Biography of Prophet Author Kahlil Gibran Part 2
About the famous author of The Prophet Kahlil Gibran, biography and history of the Lebanese mystic.
SIDESHOW OF POPULAR AND OFFBEAT PERFORMING AND CREATIVE ARTISTS
Kahlil Gibran (1883-1931)
At the first exhibition of his mystical paintings, held in Boston in 1904, he acquired a benefactress and a lifelong friend. He was then 21, short and slender, with full lips under his mustache and soulful eyes above it. Mary Haskell, a daughter of impoverished southern gentility, headmistress of her own school in Cambridge, was 31. Gibran described her as "a she-angel who is ushering me toward a splendid future and paving for me the path to intellectual and financial success." Specifically, she offered to support him out of her meager earnings, staking him to two years in Paris and setting him up on his return in a studio in New York's Greenwich Village, where he lived from 1911 until his death. This one-room studio, which he called the Hermitage, became a central gathering place for writers and artists, particularly expatriate Arab literati.
Mary Haskell also served as Gibran's editor, helping crystallize his parables and aphorisms into irreducible "nuggets of wisdom," and as a soul mate for 20 years. Their correspondence, published in Beloved Prophet (1972), alternated between ardent passion and burning self-denial. Gibran proposed marriage, either out of guilt or gratitude, but he was refused. ("He who would understand a woman," according to one of Gibran's startling non sequiturs, "is the very man who would wake from a beautiful dream to sit at a breakfast table.") By 1923 the couple had grown apart, and Mary eventually left New York for Savannah, Ga., and marriage to a southern aristocrat, J. Florance Minis.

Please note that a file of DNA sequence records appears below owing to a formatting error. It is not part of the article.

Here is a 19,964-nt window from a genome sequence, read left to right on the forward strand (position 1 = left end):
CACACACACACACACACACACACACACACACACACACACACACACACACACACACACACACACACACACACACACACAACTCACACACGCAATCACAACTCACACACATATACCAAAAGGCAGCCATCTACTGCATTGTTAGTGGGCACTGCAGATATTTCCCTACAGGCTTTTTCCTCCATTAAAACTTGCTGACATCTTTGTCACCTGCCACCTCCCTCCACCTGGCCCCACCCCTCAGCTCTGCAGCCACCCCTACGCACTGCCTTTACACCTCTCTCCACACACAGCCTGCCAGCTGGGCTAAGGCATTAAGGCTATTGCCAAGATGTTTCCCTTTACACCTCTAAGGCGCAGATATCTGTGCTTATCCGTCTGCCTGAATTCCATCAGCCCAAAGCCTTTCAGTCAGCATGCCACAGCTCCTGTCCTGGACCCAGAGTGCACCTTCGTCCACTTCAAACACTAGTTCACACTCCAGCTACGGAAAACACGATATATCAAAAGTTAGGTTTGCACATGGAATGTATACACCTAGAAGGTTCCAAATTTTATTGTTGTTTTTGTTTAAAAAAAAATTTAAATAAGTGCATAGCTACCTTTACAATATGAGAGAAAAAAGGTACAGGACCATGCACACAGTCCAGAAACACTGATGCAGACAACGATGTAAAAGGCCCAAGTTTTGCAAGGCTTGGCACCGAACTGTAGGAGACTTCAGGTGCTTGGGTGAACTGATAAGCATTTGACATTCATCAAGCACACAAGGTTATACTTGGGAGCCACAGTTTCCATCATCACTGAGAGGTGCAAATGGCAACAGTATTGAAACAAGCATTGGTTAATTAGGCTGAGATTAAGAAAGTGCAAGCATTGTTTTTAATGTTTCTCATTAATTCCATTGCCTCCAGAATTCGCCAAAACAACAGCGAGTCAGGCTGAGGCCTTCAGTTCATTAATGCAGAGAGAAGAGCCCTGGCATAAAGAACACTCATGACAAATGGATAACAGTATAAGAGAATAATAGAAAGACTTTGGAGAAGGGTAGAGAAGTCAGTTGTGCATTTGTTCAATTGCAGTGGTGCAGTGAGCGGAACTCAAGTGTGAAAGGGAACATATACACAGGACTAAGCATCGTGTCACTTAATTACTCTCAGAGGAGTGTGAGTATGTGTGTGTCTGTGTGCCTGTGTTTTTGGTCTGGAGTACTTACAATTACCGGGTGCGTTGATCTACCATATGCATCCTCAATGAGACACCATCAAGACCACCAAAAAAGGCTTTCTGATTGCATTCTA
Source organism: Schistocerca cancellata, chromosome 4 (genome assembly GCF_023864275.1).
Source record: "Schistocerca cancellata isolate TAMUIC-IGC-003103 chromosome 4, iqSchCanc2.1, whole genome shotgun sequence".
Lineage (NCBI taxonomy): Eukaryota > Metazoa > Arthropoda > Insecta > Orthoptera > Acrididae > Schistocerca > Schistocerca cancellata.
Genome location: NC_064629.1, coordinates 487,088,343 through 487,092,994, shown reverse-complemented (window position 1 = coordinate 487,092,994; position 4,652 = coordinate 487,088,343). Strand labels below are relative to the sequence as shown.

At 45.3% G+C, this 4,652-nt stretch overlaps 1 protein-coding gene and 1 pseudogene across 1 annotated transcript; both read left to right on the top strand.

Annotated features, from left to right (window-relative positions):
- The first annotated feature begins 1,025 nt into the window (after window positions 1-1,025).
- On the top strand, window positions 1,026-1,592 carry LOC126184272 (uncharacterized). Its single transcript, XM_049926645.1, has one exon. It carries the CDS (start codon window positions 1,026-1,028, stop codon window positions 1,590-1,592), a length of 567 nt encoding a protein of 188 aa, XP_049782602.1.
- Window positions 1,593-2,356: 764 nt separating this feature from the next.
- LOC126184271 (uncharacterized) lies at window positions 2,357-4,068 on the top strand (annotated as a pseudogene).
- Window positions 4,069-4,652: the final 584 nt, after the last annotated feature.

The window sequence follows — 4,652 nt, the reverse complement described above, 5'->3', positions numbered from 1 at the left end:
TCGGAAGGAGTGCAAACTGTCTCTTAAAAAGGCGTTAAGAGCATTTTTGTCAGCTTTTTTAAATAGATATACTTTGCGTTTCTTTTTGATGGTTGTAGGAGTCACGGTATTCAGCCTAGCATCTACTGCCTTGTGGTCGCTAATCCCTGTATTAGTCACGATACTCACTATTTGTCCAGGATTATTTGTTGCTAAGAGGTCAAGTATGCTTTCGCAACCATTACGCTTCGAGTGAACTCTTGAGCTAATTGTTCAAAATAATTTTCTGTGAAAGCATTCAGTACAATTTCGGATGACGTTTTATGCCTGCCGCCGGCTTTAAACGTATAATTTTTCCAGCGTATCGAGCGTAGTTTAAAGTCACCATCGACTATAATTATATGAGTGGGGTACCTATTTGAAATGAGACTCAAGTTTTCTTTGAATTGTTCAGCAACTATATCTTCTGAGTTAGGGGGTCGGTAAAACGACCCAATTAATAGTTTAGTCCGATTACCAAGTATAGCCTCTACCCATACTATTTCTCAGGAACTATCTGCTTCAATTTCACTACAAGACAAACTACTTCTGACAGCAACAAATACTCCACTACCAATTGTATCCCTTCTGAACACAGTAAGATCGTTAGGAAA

It was in his New York studio that Gibran found his stride as an artist and writer. In both fields his style was eclectic. His drawings of yearning nudes and his portraits exuding spirituality were influenced by Da Vinci, mystic William Blake, and sculptor Auguste Rodin. His parables and aphorisms derived from such diverse sources as the Bible, La Fontaine, and Nietzsche.
Gibran's first works, which had been inspired by star-crossed love for Hala Daher, included Spirits Rebellious (1908), banned by the Turkish authorities in the Middle East as "revolutionary and poisonous to youth," and The Broken Wings (1912), an autobiographical novel of frustrated love and a best-seller in the Arabic-speaking world.
During the years in New York, however, Gibran turned to more universal themes, producing a dozen slender volumes about love and other spiritual strivings. In 1918 he published The Madman, a benign, idealistic version of Nietzsche's nihilistic superman. ("Madness in art is creation," Gibran wrote. "Madness in poetry is wisdom.") In 1923 he finished The Prophet, 26 minisermons on love, freedom, pain, and sorrow, which he had been polishing for years. This he followed in 1926 with Sand and Foam, a collection of aphorisms (example: "An exaggeration is a truth that lost its temper.").
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